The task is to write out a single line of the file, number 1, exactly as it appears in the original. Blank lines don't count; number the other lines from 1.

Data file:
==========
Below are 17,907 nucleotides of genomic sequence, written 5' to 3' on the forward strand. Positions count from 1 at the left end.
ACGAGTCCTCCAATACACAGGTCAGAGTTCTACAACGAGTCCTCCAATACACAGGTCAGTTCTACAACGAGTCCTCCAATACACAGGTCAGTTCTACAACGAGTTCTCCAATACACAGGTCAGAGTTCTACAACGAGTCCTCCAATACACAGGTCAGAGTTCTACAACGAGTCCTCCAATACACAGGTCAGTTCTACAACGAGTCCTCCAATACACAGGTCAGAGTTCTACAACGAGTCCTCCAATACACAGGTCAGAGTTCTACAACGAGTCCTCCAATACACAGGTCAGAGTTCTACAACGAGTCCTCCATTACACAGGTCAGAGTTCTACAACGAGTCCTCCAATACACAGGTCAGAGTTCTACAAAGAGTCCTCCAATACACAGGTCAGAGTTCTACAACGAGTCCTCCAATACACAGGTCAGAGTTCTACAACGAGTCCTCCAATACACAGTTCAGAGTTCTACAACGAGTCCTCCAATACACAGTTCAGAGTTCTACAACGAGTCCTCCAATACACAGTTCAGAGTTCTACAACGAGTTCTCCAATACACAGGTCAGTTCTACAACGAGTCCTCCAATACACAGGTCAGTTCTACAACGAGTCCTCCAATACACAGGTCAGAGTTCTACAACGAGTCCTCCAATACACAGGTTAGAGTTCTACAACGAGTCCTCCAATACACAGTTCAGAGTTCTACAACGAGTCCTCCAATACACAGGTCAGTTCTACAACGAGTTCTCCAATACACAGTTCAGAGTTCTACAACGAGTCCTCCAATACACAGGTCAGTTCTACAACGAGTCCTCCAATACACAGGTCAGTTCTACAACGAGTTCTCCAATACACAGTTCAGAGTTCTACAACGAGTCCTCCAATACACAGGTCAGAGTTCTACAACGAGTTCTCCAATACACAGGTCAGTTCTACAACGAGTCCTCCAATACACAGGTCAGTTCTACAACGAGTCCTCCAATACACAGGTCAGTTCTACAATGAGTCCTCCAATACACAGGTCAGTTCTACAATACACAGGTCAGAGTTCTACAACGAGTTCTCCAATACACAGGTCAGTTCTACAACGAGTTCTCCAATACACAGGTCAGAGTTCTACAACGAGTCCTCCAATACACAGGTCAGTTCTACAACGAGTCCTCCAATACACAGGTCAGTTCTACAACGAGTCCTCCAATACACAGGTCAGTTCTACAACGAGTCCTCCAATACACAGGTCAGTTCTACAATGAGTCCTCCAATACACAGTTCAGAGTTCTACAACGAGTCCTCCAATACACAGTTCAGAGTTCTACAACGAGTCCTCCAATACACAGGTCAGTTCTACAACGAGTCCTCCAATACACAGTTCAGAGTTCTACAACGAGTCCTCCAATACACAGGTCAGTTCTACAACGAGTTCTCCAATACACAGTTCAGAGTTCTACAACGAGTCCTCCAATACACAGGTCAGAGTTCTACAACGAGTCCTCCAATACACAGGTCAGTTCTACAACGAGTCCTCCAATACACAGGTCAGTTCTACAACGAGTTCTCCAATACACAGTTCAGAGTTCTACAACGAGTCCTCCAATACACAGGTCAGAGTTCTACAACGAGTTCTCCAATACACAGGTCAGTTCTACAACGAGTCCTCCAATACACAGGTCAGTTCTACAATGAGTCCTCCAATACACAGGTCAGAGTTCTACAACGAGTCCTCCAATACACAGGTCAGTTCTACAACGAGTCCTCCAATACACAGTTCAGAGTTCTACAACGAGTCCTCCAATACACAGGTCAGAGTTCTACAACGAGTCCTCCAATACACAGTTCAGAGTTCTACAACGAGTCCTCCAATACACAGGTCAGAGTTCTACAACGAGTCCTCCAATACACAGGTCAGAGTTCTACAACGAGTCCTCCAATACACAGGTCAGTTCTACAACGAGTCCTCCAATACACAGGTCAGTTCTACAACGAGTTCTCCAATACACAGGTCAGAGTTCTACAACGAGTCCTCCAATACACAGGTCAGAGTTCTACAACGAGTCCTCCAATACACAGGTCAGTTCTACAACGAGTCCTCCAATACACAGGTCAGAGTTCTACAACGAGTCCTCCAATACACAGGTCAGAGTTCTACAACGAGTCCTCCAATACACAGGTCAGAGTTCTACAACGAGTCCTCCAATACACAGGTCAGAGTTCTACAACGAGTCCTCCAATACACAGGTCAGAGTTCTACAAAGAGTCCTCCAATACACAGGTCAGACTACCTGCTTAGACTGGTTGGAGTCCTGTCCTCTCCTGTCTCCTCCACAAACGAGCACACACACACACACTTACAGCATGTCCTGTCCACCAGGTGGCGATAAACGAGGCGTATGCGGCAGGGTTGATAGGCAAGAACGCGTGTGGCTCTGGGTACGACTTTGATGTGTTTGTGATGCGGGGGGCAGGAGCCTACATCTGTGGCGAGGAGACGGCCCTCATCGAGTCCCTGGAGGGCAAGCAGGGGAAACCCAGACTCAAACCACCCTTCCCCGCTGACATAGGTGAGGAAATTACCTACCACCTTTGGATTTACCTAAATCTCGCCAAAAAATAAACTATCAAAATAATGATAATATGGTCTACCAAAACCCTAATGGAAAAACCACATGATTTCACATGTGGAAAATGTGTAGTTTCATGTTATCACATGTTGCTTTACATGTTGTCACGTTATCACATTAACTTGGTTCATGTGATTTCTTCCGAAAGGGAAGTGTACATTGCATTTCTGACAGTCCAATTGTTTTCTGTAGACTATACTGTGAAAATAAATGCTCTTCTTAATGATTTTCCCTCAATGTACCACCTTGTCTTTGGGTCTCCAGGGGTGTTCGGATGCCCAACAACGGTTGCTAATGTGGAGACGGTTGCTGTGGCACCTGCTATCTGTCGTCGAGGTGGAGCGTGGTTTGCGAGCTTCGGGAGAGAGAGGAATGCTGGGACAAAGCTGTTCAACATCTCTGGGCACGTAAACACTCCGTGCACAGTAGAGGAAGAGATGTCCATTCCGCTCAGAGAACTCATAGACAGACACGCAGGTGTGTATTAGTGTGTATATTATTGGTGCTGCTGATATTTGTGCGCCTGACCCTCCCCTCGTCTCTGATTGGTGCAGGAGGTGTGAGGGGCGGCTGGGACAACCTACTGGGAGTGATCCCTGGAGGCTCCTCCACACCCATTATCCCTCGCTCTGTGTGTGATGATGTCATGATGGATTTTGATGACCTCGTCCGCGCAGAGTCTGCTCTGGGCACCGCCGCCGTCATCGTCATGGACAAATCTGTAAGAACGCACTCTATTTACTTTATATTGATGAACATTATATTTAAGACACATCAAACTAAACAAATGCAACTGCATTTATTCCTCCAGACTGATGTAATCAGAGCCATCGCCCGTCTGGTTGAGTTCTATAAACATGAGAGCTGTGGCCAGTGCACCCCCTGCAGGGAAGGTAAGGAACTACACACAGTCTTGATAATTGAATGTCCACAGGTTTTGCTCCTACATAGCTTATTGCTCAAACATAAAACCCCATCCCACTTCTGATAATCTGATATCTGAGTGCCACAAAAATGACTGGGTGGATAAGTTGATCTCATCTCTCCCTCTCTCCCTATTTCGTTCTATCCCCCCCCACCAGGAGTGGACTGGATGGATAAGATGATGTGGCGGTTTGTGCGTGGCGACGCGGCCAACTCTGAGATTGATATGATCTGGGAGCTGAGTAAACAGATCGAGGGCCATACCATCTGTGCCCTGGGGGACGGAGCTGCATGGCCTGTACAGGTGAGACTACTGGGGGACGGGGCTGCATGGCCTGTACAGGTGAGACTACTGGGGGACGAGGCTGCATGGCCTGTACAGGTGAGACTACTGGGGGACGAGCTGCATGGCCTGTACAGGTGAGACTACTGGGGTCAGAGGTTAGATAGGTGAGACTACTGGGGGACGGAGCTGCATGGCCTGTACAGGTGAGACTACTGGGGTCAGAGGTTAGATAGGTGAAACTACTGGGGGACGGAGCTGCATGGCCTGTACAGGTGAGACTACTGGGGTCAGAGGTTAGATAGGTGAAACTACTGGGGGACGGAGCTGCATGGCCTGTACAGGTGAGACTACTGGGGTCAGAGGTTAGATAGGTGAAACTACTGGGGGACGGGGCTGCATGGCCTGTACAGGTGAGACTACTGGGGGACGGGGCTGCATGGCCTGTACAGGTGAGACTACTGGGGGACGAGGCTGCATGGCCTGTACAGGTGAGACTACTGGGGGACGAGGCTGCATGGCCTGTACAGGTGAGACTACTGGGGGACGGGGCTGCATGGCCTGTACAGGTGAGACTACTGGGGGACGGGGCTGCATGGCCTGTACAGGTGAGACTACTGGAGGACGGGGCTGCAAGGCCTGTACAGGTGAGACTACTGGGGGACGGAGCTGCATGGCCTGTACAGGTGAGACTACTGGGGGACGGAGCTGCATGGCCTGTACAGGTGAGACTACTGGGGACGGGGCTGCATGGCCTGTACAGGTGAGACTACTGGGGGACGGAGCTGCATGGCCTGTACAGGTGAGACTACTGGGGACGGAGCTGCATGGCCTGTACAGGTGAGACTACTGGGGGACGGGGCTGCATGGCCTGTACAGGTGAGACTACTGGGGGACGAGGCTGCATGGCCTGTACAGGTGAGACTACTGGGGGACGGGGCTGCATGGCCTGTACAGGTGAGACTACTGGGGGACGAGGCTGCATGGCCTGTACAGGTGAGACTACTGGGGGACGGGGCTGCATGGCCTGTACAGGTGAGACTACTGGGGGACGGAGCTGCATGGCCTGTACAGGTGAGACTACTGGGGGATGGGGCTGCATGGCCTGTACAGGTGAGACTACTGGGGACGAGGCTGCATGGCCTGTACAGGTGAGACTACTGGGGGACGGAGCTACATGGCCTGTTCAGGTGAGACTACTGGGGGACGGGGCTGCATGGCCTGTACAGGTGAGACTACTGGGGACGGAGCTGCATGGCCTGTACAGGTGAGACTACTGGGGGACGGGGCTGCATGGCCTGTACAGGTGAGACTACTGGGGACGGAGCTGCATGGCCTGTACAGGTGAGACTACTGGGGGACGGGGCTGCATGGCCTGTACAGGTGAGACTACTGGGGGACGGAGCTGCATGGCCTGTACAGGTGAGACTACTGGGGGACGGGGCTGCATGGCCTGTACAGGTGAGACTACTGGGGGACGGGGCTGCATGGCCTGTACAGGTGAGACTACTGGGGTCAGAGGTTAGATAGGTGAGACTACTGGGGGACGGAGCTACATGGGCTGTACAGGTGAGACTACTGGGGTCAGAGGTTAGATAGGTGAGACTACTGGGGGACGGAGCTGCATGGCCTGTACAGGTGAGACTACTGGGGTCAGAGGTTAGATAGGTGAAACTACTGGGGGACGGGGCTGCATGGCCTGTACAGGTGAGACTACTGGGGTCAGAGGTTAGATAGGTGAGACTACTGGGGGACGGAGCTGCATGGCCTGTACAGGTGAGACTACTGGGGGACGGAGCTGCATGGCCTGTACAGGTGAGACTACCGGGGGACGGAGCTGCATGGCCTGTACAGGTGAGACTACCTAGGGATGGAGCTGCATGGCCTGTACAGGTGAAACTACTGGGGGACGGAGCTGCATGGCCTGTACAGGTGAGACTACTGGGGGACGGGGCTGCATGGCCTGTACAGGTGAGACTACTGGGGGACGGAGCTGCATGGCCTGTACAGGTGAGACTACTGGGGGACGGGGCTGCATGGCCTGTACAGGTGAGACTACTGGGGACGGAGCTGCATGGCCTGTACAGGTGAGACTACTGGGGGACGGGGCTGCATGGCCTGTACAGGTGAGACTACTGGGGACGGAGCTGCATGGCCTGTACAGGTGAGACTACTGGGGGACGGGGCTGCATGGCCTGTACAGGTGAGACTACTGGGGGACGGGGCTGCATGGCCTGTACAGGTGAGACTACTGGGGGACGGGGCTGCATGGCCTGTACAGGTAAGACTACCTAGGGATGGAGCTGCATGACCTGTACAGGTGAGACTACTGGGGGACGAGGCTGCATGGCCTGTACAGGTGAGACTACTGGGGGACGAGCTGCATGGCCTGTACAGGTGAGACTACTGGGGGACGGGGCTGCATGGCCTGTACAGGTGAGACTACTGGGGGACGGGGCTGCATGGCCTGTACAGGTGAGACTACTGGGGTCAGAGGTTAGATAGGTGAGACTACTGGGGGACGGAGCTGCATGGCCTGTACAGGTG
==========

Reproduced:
Below are 17,907 nucleotides of genomic sequence, written 5' to 3' on the forward strand. Positions count from 1 at the left end.